USAF, Boeing Reach Plan to Replace KC-46’s Problematic Remote Vision System

The Air Force and Boeing have agreed on a plan to replace the cameras and other components of the KC-46’s remote vision system, addressing the biggest flaw with the service’s new tanker. As part of the deal, the company will receive $882 million of previously withheld money, giving Boeing additional cash flow as the new coronavirus outbreak spreads.

The announcement came the same day Boeing, which has halted operations at its Washington state facilities, offered its more than 153,000 employees a voluntary buyout. Boeing President and CEO Dave Calhoun said it will take the aerospace industry time to recover from the pandemic and, “It’s important we start adjusting to our new reality now.”

The new system, nicknamed RVS 2.0, will include an overhaul of the plane’s technology, to include new 4k color cameras with proper viewing geometry, larger and higher definition screens for the boom operator, a laser ranger for refueling aircraft distance measurement, and augmented reality.

Will Roper, the service’s assistant secretary for acquisition, told reporters this technology and the incorporation of LidAR cameras will serve as the basis for an evolution into automated tanking on the aircraft.

“We wanted to send a clear signal in the deal that this is our tanker for the future,” Roper said.

The planned fix, led by Boeing engineers and experts with the Air Force’s 711th Human Performance Wing, addressed major flaws in low-quality imagery, problems with lighting, and warped views of trailing aircraft.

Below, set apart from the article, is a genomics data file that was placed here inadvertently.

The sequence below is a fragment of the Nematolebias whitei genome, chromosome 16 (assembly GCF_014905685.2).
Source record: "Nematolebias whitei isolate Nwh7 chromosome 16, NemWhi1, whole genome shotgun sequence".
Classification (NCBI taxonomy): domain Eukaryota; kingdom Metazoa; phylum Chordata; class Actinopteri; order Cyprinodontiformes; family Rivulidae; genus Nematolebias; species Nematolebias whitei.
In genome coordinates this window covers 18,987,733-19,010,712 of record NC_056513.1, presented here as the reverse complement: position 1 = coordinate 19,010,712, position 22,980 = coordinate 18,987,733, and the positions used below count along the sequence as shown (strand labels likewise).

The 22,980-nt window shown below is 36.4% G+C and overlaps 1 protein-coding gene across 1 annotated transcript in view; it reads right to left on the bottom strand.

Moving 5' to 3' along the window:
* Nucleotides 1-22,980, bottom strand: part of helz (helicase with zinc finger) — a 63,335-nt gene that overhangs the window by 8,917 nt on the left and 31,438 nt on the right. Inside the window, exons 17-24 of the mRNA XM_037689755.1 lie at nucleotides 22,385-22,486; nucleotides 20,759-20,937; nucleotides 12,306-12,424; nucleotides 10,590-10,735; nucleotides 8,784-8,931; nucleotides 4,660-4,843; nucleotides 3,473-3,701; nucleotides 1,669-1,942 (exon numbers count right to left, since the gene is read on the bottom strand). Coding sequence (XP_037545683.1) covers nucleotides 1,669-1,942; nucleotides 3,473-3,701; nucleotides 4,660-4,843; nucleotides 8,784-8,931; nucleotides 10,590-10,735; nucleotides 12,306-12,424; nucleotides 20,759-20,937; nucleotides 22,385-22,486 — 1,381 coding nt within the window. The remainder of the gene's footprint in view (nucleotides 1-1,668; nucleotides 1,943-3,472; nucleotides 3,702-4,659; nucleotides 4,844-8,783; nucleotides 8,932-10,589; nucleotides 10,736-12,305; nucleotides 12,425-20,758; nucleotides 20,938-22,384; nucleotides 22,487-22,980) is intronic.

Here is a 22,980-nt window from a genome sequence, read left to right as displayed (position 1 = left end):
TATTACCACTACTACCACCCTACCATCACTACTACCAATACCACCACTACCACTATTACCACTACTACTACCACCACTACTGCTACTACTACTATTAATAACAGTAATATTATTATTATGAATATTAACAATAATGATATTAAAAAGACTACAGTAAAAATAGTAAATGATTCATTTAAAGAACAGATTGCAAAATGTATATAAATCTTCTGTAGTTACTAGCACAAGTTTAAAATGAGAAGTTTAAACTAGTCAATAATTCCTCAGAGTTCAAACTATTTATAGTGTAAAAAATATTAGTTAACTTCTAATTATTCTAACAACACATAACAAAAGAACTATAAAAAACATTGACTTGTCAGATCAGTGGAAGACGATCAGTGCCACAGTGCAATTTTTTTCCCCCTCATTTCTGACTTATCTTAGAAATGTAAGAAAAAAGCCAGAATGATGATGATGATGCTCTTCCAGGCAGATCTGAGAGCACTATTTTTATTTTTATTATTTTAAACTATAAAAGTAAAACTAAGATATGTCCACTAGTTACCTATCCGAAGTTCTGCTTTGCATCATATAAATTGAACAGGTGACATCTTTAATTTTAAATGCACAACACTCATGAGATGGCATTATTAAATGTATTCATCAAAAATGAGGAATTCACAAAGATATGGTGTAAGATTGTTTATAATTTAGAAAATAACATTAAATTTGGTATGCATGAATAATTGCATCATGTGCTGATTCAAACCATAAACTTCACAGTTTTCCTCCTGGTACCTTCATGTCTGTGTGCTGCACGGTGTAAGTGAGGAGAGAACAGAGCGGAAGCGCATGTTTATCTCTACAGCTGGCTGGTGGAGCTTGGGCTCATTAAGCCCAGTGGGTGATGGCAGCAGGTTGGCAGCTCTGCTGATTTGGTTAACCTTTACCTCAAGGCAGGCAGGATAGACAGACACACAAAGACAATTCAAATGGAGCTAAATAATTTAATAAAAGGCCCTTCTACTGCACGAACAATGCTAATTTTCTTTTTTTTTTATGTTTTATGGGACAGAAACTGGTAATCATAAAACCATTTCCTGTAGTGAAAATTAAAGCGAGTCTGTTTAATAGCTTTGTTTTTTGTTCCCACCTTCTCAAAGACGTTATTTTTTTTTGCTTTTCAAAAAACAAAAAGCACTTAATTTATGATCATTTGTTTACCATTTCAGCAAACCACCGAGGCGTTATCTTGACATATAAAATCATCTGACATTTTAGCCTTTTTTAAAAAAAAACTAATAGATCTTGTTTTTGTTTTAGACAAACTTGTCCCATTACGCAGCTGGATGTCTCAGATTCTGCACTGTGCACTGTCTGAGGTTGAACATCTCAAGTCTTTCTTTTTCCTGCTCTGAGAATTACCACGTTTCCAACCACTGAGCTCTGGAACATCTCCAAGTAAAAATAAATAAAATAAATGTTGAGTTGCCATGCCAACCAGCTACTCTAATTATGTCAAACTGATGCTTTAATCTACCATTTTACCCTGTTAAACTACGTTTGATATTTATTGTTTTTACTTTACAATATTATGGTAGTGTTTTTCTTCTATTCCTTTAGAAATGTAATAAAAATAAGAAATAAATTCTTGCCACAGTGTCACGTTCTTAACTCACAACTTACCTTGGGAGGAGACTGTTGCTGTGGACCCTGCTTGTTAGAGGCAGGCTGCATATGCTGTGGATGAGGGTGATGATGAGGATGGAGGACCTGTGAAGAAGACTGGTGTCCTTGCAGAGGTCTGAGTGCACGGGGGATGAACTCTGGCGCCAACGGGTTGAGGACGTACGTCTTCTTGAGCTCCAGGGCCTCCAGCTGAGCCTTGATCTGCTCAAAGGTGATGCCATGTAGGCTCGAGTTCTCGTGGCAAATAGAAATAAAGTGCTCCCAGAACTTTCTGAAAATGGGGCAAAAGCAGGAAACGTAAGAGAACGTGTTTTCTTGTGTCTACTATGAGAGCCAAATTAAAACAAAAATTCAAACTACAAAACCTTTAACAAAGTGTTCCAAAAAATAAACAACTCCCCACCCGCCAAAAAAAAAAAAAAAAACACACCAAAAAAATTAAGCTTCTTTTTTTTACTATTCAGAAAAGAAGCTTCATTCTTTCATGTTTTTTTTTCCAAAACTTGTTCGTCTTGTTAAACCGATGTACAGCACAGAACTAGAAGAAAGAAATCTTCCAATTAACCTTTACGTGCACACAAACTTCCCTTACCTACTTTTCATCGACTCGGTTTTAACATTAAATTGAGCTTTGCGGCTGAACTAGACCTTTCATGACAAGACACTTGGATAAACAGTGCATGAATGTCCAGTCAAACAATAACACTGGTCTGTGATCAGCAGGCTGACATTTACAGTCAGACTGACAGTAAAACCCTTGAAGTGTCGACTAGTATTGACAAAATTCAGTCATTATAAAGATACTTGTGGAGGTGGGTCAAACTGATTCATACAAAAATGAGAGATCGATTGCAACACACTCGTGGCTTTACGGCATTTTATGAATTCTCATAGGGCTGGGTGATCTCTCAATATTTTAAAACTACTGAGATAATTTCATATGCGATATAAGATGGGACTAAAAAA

The original RVS system stems from a 2011 contract and is outdated technology, so the upgrades will include current state-of-the-art capabilities, said Jamie Burgess, Boeing’s vice president and program manager for KC-46.

Under the memorandum of agreement, the service will lead the design reviews and approve specifications with the goal of initial fielding in 2023. Boeing will own all additional costs, and will design, install, and retrofit the aircraft. “There will be no cost at all to the taxpayer,” Roper said. Boeing would not comment on the anticipated cost of the changes.

Separately, Boeing is also developing an “RVS 1.5” focused on incremental software and hardware upgrades in the near term to improve the quality of the video feed for boom operators. These interim changes will go into flight tests this summer, with capabilities ready to be fielded in the second half of 2021.

Burgess said the initial upgrade looks to fix problems boom operators currently face “as we work toward that full technological upgrade, recognizing the time to test” and certify the new changes. The service will evaluate Boeing’s offerings with this effort to see if there’s any “operational benefit,” but the major focus is on the RVS 2.0 overhaul, Roper said.

“We’re interested in getting those enhancements in the hands of the warfighter, it will make the job of the operator easier,” he said.

The other memorandum of agreement between the Air Force and Boeing will provide $882 million of payments that had been withheld for non-compliance of requirements in 33 tankers already delivered. Within 120 days, the Air Force and Boeing will determine the final compliance or non-compliance on a total of 159 outstanding deficiencies, but withholdings can return under the agreement, Roper said.